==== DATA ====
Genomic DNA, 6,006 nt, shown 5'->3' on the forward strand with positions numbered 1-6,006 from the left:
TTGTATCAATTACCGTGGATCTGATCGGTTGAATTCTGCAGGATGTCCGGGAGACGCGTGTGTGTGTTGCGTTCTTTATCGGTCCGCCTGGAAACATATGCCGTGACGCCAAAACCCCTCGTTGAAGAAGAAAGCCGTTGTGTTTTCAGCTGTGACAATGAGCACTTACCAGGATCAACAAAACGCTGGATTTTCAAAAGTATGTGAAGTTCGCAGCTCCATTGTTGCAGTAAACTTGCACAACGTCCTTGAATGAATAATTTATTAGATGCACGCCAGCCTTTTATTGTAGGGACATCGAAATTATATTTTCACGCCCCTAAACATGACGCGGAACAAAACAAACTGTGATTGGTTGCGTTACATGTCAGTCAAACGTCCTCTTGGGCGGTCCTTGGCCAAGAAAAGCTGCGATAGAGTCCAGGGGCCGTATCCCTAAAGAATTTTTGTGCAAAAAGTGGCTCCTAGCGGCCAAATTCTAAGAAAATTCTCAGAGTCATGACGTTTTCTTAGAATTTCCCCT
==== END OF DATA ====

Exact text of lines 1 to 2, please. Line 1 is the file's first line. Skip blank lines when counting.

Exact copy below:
Genomic DNA, 6,006 nt, shown 5'->3' on the forward strand with positions numbered 1-6,006 from the left:
TTGTATCAATTACCGTGGATCTGATCGGTTGAATTCTGCAGGATGTCCGGGAGACGCGTGTGTGTGTTGCGTTCTTTATCGGTCCGCCTGGAAACATATGCCGTGACGCCAAAACCCCTCGTTGAAGAAGAAAGCCGTTGTGTTTTCAGCTGTGACAATGAGCACTTACCAGGATCAACAAAACGCTGGATTTTCAAAAGTATGTGAAGTTCGCAGCTCCATTGTTGCAGTAAACTTGCACAACGTCCTTGAATGAATAATTTATTAGATGCACGCCAGCCTTTTATTGTAGGGACATCGAAATTATATTTTCACGCCCCTAAACATGACGCGGAACAAAACAAACTGTGATTGGTTGCGTTACATGTCAGTCAAACGTCCTCTTGGGCGGTCCTTGGCCAAGAAAAGCTGCGATAGAGTCCAGGGGCCGTATCCCTAAAGAATTTTTGTGCAAAAAGTGGCTCCTAGCGGCCAAATTCTAAGAAAATTCTCAGAGTCATGACGTTTTCTTAGAATTTCCCCT